Author Topic: Rocking in a wheelchair.  (Read 920 times)

Jockice

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Rocking in a wheelchair.
« on: April 05, 2012, 08:38:58 PM »
http://www.guardian.co.uk/music/2012/apr/05/andrew-wk-interview

An interview with American musician Andrew WK, in which he describes coming up against disablism from TV producers when temporarily using a wheelchair on stage. I saw him live once (wheelchairless). He was great.



"Do you feel a sense of duty to your fans? You once continued a tour in a wheelchair after breaking your foot


That was sort of a similar thing I guess those moments when what you're meant to do is obvious and it would be harder to not do it.


Was it hard to play in a wheelchair?


It was actually easy to play. I was on crutches during the day but I couldn't stand with the mic, play keyboard and do my headbanging on the crutches. So the wheelchair became this amazing tool that let me spin, roll around and completely isolate my leg so I could keep all the energy into my playing and singing. I had so much fun at those shows because it was a different way to use my body. It was interesting to experience how it felt to be in a wheelchair. Some people were freaked out by it and didn't want me to play. We did a TV show performance and when they saw I was in a wheelchair they just wanted me to cancel. I said: "We've been playing this way, if anything I can play better. And I think people will find it interesting and exciting." They said: "No it doesn't look good, there's a reason why you don't see people in wheelchairs performing on telly!" I was just baffled by that and then I realised, holy smoke, you really don't see people in wheelchairs on television! Why the f*ck is that? Afterwards the guy apologised, he said he was wrong, the show was amazing and thanks for doing it. I realised if you're injured it's not just getting around that changes, it's the whole way you're treated."

Prabhakari

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Re: Rocking in a wheelchair.
« Reply #1 on: April 05, 2012, 08:45:50 PM »
People can have such stupid ideas about mobility aids.

They mean FREEDOM.     >wheelchair<
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Gravity

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Re: Rocking in a wheelchair.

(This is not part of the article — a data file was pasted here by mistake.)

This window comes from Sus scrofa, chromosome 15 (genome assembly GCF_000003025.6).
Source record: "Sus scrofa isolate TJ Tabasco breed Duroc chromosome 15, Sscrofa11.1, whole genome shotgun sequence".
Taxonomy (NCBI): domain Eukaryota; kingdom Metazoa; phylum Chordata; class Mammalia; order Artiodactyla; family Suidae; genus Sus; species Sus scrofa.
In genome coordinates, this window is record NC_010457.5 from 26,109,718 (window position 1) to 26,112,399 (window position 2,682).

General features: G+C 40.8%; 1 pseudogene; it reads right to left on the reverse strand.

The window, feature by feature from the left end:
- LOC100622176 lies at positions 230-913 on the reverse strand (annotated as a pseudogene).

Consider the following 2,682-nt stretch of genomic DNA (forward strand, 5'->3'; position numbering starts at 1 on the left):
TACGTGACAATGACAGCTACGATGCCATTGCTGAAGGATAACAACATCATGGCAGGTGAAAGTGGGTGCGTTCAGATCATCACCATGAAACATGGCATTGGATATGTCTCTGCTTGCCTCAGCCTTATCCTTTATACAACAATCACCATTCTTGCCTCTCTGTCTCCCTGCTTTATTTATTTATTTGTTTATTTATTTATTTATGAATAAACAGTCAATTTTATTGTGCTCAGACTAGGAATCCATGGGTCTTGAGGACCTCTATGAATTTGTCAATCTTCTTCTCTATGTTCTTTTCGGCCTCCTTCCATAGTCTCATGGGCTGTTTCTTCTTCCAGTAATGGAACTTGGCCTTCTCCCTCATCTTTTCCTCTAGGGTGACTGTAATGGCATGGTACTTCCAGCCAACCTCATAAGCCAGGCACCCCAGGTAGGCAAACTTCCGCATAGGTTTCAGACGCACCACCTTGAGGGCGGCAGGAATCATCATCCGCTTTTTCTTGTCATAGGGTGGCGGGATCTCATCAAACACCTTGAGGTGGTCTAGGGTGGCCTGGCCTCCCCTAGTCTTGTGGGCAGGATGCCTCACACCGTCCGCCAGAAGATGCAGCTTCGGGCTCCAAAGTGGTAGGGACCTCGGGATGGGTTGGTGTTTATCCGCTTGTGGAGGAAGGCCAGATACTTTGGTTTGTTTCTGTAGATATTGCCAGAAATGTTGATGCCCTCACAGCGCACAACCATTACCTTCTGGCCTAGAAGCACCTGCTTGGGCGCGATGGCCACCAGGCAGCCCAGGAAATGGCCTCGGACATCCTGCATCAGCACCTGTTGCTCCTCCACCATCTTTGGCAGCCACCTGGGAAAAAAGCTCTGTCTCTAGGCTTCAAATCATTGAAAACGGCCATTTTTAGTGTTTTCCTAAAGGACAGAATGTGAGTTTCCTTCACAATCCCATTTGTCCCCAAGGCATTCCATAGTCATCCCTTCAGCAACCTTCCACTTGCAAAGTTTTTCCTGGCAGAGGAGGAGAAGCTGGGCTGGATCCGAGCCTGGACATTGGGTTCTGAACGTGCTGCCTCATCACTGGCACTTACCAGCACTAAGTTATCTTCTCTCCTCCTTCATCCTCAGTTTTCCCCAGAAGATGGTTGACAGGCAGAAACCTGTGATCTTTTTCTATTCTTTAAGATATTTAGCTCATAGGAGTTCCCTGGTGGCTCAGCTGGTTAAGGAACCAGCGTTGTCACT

« Reply #2 on: April 05, 2012, 09:02:34 PM »
Brilliant quote, immediately facebooked!

Dic Penderyn

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Re: Rocking in a wheelchair.
« Reply #3 on: April 05, 2012, 09:18:03 PM »
They said: "No it doesn't look good, there's a reason why you don't see people in wheelchairs performing on telly!"

I suppose they had never heard of Michael Flanders
Be careful in what you wish for, God has a sense of humour

Jockice

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Re: Rocking in a wheelchair.
« Reply #4 on: April 05, 2012, 09:41:49 PM »
Not sure I have either. Flanders and Swann?

A long time before Pulp became famous, Jarvis Cocker played a series of dates in a wheelchair after falling out of a window at a party while trying to do a Spiderman impression to impress a girl. A window that incidentally I parked directly underneath earlier today. I wasn't at the party though, although I have been to his parties, he said namedroppingly. At the end of each show he'd get out of the chair and walk across the stage. Everyone thought it was some sort of stunt but he could only actually manage a few steps.

But as for full-time wheelies, what about this chap? He also fell out of a window at a party but in this case the damage was permanent. Apparently the Top Of The Pops producers begged him to sit in a 'normal' chair for this performance but he refused. Good for him.
http://www.youtube.com/watch?v=L-FmG4JTIfk

seegee

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Re: Rocking in a wheelchair.
« Reply #5 on: April 06, 2012, 11:40:38 AM »

Dic Penderyn

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Re: Rocking in a wheelchair.
« Reply #6 on: April 06, 2012, 08:09:28 PM »
Flanders contracted poliomyelitis while serving in the Royal Navy in world war two and was a wheelchair user from then on. He performed with Donald Swann on stage and on TV in this country and all over the world, in a wheelchair up until the mid 70's 

So people performing on stage in wheelchairs is not by any means unheard of.
Be careful in what you wish for, God has a sense of humour